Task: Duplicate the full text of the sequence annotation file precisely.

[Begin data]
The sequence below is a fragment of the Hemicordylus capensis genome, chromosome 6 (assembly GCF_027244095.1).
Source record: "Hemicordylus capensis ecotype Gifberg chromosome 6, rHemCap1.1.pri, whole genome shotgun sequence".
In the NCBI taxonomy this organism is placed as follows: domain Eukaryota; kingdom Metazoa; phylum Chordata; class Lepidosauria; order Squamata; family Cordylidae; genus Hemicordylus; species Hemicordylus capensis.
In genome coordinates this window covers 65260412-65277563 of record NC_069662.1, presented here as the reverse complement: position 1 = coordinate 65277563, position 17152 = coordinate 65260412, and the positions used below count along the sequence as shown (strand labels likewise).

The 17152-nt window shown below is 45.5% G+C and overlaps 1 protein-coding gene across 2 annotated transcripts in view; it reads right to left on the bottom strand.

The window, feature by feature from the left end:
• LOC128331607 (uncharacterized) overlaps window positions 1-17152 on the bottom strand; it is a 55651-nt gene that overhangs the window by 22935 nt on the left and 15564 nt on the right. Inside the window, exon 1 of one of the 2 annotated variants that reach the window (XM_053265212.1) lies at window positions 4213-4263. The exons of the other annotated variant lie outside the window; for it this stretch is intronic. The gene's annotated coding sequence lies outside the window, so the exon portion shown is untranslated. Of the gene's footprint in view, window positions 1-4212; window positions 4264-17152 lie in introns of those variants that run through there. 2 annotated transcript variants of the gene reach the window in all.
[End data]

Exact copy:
The sequence below is a fragment of the Hemicordylus capensis genome, chromosome 6 (assembly GCF_027244095.1).
Source record: "Hemicordylus capensis ecotype Gifberg chromosome 6, rHemCap1.1.pri, whole genome shotgun sequence".
In the NCBI taxonomy this organism is placed as follows: domain Eukaryota; kingdom Metazoa; phylum Chordata; class Lepidosauria; order Squamata; family Cordylidae; genus Hemicordylus; species Hemicordylus capensis.
In genome coordinates this window covers 65260412-65277563 of record NC_069662.1, presented here as the reverse complement: position 1 = coordinate 65277563, position 17152 = coordinate 65260412, and the positions used below count along the sequence as shown (strand labels likewise).

The 17152-nt window shown below is 45.5% G+C and overlaps 1 protein-coding gene across 2 annotated transcripts in view; it reads right to left on the bottom strand.

The window, feature by feature from the left end:
• LOC128331607 (uncharacterized) overlaps window positions 1-17152 on the bottom strand; it is a 55651-nt gene that overhangs the window by 22935 nt on the left and 15564 nt on the right. Inside the window, exon 1 of one of the 2 annotated variants that reach the window (XM_053265212.1) lies at window positions 4213-4263. The exons of the other annotated variant lie outside the window; for it this stretch is intronic. The gene's annotated coding sequence lies outside the window, so the exon portion shown is untranslated. Of the gene's footprint in view, window positions 1-4212; window positions 4264-17152 lie in introns of those variants that run through there. 2 annotated transcript variants of the gene reach the window in all.